< Earlier Kibitzing · PAGE 16 OF 16 ·
|Mar-03-14|| ||Jim Bartle: <How old are you?>
I just checked his page and he was born on Oct. 5, 0000. So he's really old.
|Mar-03-14|| ||LIFE Master AJ: <You keep posting that. I don't know what you're showing them, so there isn't much I can say. But have you checked to make sure that when the modern 2400 and Morphy disagree, the mistake isn't on Morphy's side?> |
I computer check ... EVERYTHING!!!
(Now I am pretty sure you have never even looked at one of my web pages.)
|Mar-04-14|| ||LIFE Master AJ: By the way, those red (hard-back) books ... ones a GM called "a complete waste of time" ... the ones on the old(er) chess tournaments ... I own many of those, a whole bookshelf just about full, in fact. |
After considering that, maybe you want to reconsider some of your earlier statements.
|Mar-04-14|| ||keypusher: <LMAJ> However much or little you may know about old-time chess in general, it is obvious from your posts |
<I have played through some of the games one handle has been posting on this page. Although I did not comment on all of them, in some cases their play looked pretty modern to me.>
<They did not play "book" openings back then,>
that you know very little about this tournament...which raises the question why you are arguing so strenuously about it. But anyway -- I, sadly, am nearly as old as you. Too old to waste more time on this conversation, which appears to be taking a personal turn. Good day.
|Mar-04-14|| ||LIFE Master AJ: Apparently, you did not want to admit that you might be wrong about your original assertion ... |
I am not arguing that the games of the 1851 look modern to me ... only in a few cases, which - admittedly - are rare. (And I already commented on a few of those games, individually.)
The idea of a modern 2300 going back in time and playing at the 1851 tournament is ludicrous anyway, the disruption to the time stream would be enormous. And - since it isn't even possible in the first place - it really isn't worth wasting any more time or energy on it.
|Mar-04-14|| ||LIFE Master AJ: Another flaw with your idea is that you seem to be assuming that all those "old-timers" were terminally stupid and incapable of learning and/or adapting. (That they would continue to play their outmoded openings time and time again. Even in the face of several losses, they would not / could not change) |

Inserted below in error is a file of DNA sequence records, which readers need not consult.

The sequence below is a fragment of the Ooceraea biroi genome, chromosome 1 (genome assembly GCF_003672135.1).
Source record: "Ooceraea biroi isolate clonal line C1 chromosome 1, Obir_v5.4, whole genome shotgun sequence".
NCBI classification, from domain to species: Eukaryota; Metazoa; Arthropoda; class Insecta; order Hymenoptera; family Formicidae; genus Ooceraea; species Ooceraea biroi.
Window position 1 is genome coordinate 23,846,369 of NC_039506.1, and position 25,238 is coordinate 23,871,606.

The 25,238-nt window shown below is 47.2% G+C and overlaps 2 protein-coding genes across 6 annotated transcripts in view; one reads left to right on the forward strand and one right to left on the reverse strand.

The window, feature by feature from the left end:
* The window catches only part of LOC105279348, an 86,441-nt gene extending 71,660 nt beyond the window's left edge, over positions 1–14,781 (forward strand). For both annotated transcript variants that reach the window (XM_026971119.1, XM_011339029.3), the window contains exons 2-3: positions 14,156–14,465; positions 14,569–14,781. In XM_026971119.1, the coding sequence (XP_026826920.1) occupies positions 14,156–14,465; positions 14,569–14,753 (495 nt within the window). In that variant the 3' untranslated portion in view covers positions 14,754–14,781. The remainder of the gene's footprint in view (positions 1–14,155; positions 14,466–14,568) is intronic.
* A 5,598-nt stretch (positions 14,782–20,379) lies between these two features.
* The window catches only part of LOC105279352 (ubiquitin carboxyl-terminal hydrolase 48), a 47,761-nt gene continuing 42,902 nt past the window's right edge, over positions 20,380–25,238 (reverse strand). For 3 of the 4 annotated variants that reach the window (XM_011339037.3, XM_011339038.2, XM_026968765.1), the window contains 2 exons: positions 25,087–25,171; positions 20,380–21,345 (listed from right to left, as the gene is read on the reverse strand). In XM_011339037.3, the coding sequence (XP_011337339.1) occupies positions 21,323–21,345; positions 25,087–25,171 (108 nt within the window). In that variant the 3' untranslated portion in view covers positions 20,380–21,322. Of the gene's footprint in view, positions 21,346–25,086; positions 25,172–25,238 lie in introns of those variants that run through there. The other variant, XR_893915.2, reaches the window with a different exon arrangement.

Is it not possible that after just a few victories the players of the 1851 tournament were to start copying the 2300 player's openings? What then?
|Mar-04-14|| ||john barleycorn: In "The mammoth book of the world's greatest chess games" there is this game and the "evergreen game" between Anderssen and Dufresne. And a game MacDonnell vs. De Labourdonnais. Not a single game by Paul Morphy, for example or of Kieseritzky, Staunton etc.. Then there is a time gap of 30 years and Zukertort vs Blackburne,1883, is game 4 in the book. The experts Burgess, Emms and Nunn (are you paying attention Goldsby the First??) did not find enough quality of play by both contestants, no instructive value and historical significance in any other game of that era. Since I trust the expertise of 3 distinguished masters /grandmasters more than a selfstyled chess historian and LIFE Master I agree with <keypusher>'s assessment.|
|Mar-04-14|| ||keypusher: <john barleycorn: In "The mammoth book of the world's greatest chess games" there is this game and the "evergreen game" between Anderssen and Dufresne. And a game MacDonnell vs. De Labourdonnais. Not a single game by Paul Morphy, for example or of Kieseritzky, Staunton etc.. Then there is a time gap of 30 years and Zukertort vs Blackburne,1883, is game 4 in the book.>|
I'm kind of sorry they didn't include a Morphy win. I would have taken this over the "Immortal Game"
Morphy vs Harrwitz, 1858
Or for Anderssen, how about this victory over a very strong opponent:
Morphy vs Anderssen, 1858
But Nunn, Graham, and Burgess had a real weakness for sacrificial fireworks, and it's hard to top this game and the Evergreen in that department.
I have to say, that book affected me -- the gap in quality and complexity between the modern brilliancies and the 19th century stuff was obvious, even to me. But there were plenty of instructive games played back then -- how do you think chess got better?